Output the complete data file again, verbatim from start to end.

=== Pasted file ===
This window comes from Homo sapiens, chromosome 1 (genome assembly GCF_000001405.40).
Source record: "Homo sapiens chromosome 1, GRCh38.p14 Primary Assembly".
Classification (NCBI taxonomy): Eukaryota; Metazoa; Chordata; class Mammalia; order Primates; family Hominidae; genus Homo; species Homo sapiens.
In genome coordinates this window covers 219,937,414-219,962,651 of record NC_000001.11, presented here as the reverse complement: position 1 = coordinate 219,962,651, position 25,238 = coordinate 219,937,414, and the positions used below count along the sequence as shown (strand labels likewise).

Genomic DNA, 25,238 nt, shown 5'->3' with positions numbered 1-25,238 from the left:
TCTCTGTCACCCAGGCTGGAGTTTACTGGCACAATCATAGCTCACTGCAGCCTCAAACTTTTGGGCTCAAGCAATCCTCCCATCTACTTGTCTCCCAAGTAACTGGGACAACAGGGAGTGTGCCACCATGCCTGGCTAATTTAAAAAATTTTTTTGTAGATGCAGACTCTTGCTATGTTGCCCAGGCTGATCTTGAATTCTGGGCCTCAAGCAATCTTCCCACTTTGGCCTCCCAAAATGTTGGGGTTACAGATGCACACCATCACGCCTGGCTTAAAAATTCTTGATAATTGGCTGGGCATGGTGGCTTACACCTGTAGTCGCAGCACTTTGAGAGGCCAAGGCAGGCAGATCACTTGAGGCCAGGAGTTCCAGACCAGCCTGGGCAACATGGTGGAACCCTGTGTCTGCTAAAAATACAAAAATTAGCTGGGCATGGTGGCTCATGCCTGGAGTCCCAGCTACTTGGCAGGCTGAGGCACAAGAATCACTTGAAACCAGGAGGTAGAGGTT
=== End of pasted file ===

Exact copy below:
This window comes from Homo sapiens, chromosome 1 (genome assembly GCF_000001405.40).
Source record: "Homo sapiens chromosome 1, GRCh38.p14 Primary Assembly".
Classification (NCBI taxonomy): Eukaryota; Metazoa; Chordata; class Mammalia; order Primates; family Hominidae; genus Homo; species Homo sapiens.
In genome coordinates this window covers 219,937,414-219,962,651 of record NC_000001.11, presented here as the reverse complement: position 1 = coordinate 219,962,651, position 25,238 = coordinate 219,937,414, and the positions used below count along the sequence as shown (strand labels likewise).

Genomic DNA, 25,238 nt, shown 5'->3' with positions numbered 1-25,238 from the left:
TCTCTGTCACCCAGGCTGGAGTTTACTGGCACAATCATAGCTCACTGCAGCCTCAAACTTTTGGGCTCAAGCAATCCTCCCATCTACTTGTCTCCCAAGTAACTGGGACAACAGGGAGTGTGCCACCATGCCTGGCTAATTTAAAAAATTTTTTTGTAGATGCAGACTCTTGCTATGTTGCCCAGGCTGATCTTGAATTCTGGGCCTCAAGCAATCTTCCCACTTTGGCCTCCCAAAATGTTGGGGTTACAGATGCACACCATCACGCCTGGCTTAAAAATTCTTGATAATTGGCTGGGCATGGTGGCTTACACCTGTAGTCGCAGCACTTTGAGAGGCCAAGGCAGGCAGATCACTTGAGGCCAGGAGTTCCAGACCAGCCTGGGCAACATGGTGGAACCCTGTGTCTGCTAAAAATACAAAAATTAGCTGGGCATGGTGGCTCATGCCTGGAGTCCCAGCTACTTGGCAGGCTGAGGCACAAGAATCACTTGAAACCAGGAGGTAGAGGTT